To meet the second prong of the preliminary injunction standard by showing a likelihood of success on the merits, the "movant need not show that success is an absolute certainty. It need only be shown that the probability of the movant prevailing is better than fifty percent." Abdul Wali v. Coughlin, 754 F.2d 1015, 1025 (2d Cir. 1985). To succeed on its misappropriation of trade secrets claim under New York law, Flexible must establish (1) that it possessed a trade secret, and (b) that World Tubing used the trade secret in breach of an agreement, a confidential relationship, or as a result of discovery by improper means. Hudson Hotels Corp. v. Choice Hotels Int'l, 995 F.2d 1173, 1176 (2d Cir. 1993); Integrated Cash Management Servs. v. Digital Transactions, Inc., 920 F.2d 171, 173 (2d Cir. 1990).
Flexible has offered substantial evidence in support of its contention that World Tubing misappropriated its trade secrets in building its hose-making machine. This evidence includes Cearny's affidavit, Hall's deposition testimony that he hired Scovil because he had worked on the Flexible machines with him, Hall's deposition testimony describing his visit to Poland and his explanation for the trip that he "wanted to look at the details of that machine," the Polish engineer's deposition testimony that the World Tubing delegation misrepresented themselves as being licensed by Flexi, and Simpson's deposition testimony describing the similarities between the two machines. The Court has also had the opportunity to compare Flexible's and World Tubing's hoses. The striking similarity between the products cannot be denied, and it lends considerable weight to Flexible's claims. The Court finds that, at this stage in the proceedings, the available, credible evidence supports a strong inference that World Tubing misappropriated Flexible's trade secrets. Flexible has demonstrated a likelihood of success on the merits.
The Court also finds that the balance of hardships weighs decidedly in favor of Flexible. In the affidavit of its president, World Tubing states that it seeks to move the machine to Scotland in order to save labor costs. Flexible, on the other hand, asserts that the World Tubing machine incorporates its trade secrets and is about to be shipped out of the country. See FMC Corp., 730 F.2d at 63 ("A trade secret once lost is, of course lost forever."). The case is ready to proceed to trial. A preliminary injunction will not impose an undue burden on World Tubing. Flexible's risk of losing forever its trade secrets clearly outweighs the inconvenience and additional costs imposed on World Tubing by granting the preliminary injunction. The Court therefore holds that the balance of hardships tips decidedly in favor of Flexible.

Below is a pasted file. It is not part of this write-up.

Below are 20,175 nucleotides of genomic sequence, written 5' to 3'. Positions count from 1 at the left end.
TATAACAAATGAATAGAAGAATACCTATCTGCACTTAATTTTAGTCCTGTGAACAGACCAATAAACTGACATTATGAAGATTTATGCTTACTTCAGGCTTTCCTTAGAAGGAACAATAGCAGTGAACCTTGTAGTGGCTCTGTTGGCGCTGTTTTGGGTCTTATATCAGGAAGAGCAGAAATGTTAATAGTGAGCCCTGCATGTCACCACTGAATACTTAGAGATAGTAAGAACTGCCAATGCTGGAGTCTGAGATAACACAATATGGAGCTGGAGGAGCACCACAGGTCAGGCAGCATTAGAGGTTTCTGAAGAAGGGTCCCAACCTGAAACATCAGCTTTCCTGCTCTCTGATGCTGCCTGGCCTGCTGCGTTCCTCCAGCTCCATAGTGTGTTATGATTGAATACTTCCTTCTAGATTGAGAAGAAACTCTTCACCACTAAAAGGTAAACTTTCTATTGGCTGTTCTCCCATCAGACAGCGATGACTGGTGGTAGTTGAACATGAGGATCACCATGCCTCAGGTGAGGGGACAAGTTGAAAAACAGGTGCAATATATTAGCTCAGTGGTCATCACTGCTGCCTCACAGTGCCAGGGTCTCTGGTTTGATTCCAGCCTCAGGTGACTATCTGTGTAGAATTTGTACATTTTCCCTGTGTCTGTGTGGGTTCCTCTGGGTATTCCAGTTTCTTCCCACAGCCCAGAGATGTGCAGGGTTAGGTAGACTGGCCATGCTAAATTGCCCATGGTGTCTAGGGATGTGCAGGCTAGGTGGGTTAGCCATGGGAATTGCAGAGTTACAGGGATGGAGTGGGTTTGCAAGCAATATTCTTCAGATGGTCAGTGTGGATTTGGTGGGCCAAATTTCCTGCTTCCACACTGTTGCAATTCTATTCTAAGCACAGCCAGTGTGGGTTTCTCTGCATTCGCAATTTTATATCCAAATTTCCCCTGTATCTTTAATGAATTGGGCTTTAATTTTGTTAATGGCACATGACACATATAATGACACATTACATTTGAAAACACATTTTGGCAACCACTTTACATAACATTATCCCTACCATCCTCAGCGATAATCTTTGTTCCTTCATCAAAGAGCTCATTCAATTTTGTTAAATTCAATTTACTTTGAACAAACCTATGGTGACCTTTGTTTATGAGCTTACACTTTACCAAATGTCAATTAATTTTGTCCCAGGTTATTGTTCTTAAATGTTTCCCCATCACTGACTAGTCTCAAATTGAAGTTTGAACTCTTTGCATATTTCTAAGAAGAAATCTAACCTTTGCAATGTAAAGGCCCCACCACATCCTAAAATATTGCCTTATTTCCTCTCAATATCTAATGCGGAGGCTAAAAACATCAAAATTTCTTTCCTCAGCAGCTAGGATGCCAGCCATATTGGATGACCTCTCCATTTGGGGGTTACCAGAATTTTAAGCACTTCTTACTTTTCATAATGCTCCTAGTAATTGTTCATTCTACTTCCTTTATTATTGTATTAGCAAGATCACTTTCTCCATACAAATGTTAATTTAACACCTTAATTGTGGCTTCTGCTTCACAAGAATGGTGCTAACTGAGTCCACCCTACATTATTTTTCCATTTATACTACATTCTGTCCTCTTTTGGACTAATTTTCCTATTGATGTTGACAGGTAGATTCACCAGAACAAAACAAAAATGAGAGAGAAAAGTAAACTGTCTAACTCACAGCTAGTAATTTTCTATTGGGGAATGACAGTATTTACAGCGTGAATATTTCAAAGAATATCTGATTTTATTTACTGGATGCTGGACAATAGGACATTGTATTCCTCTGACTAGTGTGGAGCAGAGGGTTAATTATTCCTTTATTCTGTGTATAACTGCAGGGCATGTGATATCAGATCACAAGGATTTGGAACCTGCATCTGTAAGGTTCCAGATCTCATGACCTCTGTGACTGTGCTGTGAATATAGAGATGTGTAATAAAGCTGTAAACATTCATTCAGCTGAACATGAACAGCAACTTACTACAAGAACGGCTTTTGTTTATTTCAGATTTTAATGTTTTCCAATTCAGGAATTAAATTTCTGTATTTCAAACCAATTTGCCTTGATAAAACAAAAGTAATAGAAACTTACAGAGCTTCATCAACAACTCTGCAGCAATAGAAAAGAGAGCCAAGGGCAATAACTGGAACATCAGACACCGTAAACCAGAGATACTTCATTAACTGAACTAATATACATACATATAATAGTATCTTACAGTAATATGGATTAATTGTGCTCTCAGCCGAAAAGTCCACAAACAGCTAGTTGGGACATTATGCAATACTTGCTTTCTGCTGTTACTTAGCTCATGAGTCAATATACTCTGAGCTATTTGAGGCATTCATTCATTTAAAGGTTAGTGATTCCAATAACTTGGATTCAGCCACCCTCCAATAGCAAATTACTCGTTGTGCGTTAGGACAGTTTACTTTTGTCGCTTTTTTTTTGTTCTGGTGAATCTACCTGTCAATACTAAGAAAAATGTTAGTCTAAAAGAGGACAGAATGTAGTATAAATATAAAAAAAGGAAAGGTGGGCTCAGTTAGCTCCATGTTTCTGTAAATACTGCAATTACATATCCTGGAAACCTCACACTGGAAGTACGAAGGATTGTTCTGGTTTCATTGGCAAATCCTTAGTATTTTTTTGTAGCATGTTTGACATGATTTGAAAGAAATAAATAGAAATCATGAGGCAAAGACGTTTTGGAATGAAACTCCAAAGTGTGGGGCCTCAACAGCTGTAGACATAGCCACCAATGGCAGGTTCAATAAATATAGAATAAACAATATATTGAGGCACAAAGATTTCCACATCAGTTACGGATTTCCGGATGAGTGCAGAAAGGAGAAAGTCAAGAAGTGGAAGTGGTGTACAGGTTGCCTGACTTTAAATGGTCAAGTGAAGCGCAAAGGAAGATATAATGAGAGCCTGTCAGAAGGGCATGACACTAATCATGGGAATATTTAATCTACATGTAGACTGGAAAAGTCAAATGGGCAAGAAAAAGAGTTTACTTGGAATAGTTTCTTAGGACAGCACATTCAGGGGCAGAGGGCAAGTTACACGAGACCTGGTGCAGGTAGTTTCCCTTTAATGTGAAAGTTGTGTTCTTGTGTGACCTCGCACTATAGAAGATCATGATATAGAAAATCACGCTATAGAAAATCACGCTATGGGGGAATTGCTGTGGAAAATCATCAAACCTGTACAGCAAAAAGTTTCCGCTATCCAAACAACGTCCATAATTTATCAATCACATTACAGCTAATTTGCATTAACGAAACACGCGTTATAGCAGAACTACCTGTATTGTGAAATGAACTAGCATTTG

Because Flexible has satisfied the requirements for a preliminary injunction, the Court grants the preliminary injunction.
II. Motion to Transfer
World Tubing moves pursuant to 28 U.S.C. § 1404(a) to transfer this action to the District of Connecticut. Section 1404(a) provides that "for the convenience of the parties and witnesses, in the interests of justice, a district court may transfer any civil action to any other district or division where it might have been brought." The determination of whether to grant a motion to transfer under section 1404(a) is within the broad discretion of the district court. Red Bull Assocs. v. Best Western Int'l, Inc., 862 F.2d 963, 967 (2d Cir. 1988). The party seeking transfer bears the burden of establishing the propriety of a section 1404(a) transfer. Barr Laboratories, Inc. v. Quantum Pharmics, Inc, 827 F. Supp. 111, 113 (E.D.N.Y. 1993). To determine whether World Tubing has satisfied its burden, a district court should consider the following factors: (1) the convenience of the parties; (2) the convenience of material witnesses; (3) the availability of process to compel the presence of unwilling witnesses; (4) the cost of obtaining witnesses; (5) the relative ease of access to sources of proof; (6) where the events at issue took place; (7) the practical problems indicating where the case can be tried more expeditiously and inexpensively; and (8) the interests of justice in general. Id. After considering these factors and the fact that the plaintiff sensibly does not object to the transfer, the Court concludes that the action should be transferred to the District of Connecticut.
The Clerk of the Court is directed to transfer this action to the District of Connecticut.
Dated: Brooklyn, New York
January 10, 1996
RAYMOND J. DEARIE
United States District Judge
© 1992-2004 VersusLaw Inc.